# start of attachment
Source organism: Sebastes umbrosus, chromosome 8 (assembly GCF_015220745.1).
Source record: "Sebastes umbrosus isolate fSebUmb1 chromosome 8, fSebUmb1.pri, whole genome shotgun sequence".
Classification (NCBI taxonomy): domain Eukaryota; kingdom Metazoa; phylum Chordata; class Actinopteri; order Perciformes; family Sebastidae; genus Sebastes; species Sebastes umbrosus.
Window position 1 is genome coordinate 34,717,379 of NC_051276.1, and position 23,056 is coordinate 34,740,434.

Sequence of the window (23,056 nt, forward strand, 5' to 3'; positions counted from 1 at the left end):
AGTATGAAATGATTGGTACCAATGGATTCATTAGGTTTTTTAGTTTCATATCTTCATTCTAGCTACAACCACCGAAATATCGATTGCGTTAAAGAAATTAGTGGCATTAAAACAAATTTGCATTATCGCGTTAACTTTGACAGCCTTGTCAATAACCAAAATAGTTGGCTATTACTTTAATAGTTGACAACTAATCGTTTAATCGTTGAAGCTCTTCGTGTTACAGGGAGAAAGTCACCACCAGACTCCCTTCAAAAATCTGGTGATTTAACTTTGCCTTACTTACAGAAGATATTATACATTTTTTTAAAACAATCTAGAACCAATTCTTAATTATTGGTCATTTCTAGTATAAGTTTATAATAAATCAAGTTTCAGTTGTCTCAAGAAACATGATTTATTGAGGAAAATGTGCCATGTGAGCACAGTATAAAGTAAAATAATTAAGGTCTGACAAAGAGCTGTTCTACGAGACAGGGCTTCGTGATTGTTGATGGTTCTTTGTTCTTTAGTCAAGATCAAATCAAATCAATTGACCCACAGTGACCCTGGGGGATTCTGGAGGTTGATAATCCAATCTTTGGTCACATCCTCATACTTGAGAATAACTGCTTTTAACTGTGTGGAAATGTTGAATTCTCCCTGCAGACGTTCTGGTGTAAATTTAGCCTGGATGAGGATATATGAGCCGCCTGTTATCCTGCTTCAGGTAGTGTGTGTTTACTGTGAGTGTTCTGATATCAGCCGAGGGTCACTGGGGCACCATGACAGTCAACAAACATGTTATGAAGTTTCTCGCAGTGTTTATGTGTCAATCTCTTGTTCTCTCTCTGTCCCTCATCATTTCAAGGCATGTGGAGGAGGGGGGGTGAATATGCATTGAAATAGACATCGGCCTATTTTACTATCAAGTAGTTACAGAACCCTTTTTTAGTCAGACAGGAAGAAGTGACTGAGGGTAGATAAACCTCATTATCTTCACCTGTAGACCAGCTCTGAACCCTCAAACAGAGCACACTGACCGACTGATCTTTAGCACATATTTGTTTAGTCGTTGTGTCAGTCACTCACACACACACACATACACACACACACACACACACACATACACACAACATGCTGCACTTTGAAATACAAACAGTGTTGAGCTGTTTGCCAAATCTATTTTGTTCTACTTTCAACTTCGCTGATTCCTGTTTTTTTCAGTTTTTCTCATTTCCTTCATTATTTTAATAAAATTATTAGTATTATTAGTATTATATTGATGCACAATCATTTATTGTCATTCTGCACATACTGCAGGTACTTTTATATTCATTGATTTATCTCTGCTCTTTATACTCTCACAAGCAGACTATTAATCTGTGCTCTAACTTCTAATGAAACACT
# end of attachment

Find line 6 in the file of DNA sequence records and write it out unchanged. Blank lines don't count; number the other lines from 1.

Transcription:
AGTATGAAATGATTGGTACCAATGGATTCATTAGGTTTTTTAGTTTCATATCTTCATTCTAGCTACAACCACCGAAATATCGATTGCGTTAAAGAAATTAGTGGCATTAAAACAAATTTGCATTATCGCGTTAACTTTGACAGCCTTGTCAATAACCAAAATAGTTGGCTATTACTTTAATAGTTGACAACTAATCGTTTAATCGTTGAAGCTCTTCGTGTTACAGGGAGAAAGTCACCACCAGACTCCCTTCAAAAATCTGGTGATTTAACTTTGCCTTACTTACAGAAGATATTATACATTTTTTTAAAACAATCTAGAACCAATTCTTAATTATTGGTCATTTCTAGTATAAGTTTATAATAAATCAAGTTTCAGTTGTCTCAAGAAACATGATTTATTGAGGAAAATGTGCCATGTGAGCACAGTATAAAGTAAAATAATTAAGGTCTGACAAAGAGCTGTTCTACGAGACAGGGCTTCGTGATTGTTGATGGTTCTTTGTTCTTTAGTCAAGATCAAATCAAATCAATTGACCCACAGTGACCCTGGGGGATTCTGGAGGTTGATAATCCAATCTTTGGTCACATCCTCATACTTGAGAATAACTGCTTTTAACTGTGTGGAAATGTTGAATTCTCCCTGCAGACGTTCTGGTGTAAATTTAGCCTGGATGAGGATATATGAGCCGCCTGTTATCCTGCTTCAGGTAGTGTGTGTTTACTGTGAGTGTTCTGATATCAGCCGAGGGTCACTGGGGCACCATGACAGTCAACAAACATGTTATGAAGTTTCTCGCAGTGTTTATGTGTCAATCTCTTGTTCTCTCTCTGTCCCTCATCATTTCAAGGCATGTGGAGGAGGGGGGGTGAATATGCATTGAAATAGACATCGGCCTATTTTACTATCAAGTAGTTACAGAACCCTTTTTTAGTCAGACAGGAAGAAGTGACTGAGGGTAGATAAACCTCATTATCTTCACCTGTAGACCAGCTCTGAACCCTCAAACAGAGCACACTGACCGACTGATCTTTAGCACATATTTGTTTAGTCGTTGTGTCAGTCACTCACACACACACACATACACACACACACACACACACACATACACACAACATGCTGCACTTTGAAATACAAACAGTGTTGAGCTGTTTGCCAAATCTATTTTGTTCTACTTTCAACTTCGCTGATTCCTGTTTTTTTCAGTTTTTCTCATTTCCTTCATTATTTTAATAAAATTATTAGTATTATTAGTATTATATTGATGCACAATCATTTATTGTCATTCTGCACATACTGCAGGTACTTTTATATTCATTGATTTATCTCTGCTCTTTATACTCTCACAAGCAGACTATTAATCTGTGCTCTAACTTCTAATGAAACACT